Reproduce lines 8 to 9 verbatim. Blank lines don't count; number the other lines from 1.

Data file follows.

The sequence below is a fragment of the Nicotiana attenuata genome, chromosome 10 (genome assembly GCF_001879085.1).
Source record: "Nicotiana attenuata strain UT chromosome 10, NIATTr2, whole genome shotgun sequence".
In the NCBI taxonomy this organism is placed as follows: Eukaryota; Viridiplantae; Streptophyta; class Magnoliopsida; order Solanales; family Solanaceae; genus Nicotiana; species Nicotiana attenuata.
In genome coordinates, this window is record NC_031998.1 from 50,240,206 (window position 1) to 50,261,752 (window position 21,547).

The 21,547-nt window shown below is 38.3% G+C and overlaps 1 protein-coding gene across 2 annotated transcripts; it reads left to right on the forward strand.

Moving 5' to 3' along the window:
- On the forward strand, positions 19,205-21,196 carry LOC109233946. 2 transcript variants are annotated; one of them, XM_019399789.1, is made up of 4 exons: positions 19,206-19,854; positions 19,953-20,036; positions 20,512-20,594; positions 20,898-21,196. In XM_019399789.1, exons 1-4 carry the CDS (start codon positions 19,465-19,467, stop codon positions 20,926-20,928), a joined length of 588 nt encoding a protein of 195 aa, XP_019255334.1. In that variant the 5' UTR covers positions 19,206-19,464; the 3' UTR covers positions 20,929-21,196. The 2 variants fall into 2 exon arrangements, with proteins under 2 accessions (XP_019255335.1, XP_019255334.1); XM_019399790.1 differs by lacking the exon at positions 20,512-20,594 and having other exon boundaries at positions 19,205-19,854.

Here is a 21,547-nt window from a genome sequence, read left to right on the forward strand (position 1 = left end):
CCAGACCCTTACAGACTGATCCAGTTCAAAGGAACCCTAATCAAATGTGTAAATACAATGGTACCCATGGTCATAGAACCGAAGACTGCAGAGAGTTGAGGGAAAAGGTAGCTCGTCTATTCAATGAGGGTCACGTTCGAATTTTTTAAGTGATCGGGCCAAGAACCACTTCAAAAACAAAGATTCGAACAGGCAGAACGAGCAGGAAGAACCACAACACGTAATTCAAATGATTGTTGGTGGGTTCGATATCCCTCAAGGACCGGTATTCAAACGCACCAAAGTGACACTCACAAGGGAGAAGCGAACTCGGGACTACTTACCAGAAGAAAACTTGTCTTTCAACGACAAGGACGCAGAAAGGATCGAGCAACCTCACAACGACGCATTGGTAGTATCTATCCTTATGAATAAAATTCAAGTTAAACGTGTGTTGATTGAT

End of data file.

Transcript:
Here is a 21,547-nt window from a genome sequence, read left to right on the forward strand (position 1 = left end):
CCAGACCCTTACAGACTGATCCAGTTCAAAGGAACCCTAATCAAATGTGTAAATACAATGGTACCCATGGTCATAGAACCGAAGACTGCAGAGAGTTGAGGGAAAAGGTAGCTCGTCTATTCAATGAGGGTCACGTTCGAATTTTTTAAGTGATCGGGCCAAGAACCACTTCAAAAACAAAGATTCGAACAGGCAGAACGAGCAGGAAGAACCACAACACGTAATTCAAATGATTGTTGGTGGGTTCGATATCCCTCAAGGACCGGTATTCAAACGCACCAAAGTGACACTCACAAGGGAGAAGCGAACTCGGGACTACTTACCAGAAGAAAACTTGTCTTTCAACGACAAGGACGCAGAAAGGATCGAGCAACCTCACAACGACGCATTGGTAGTATCTATCCTTATGAATAAAATTCAAGTTAAACGTGTGTTGATTGAT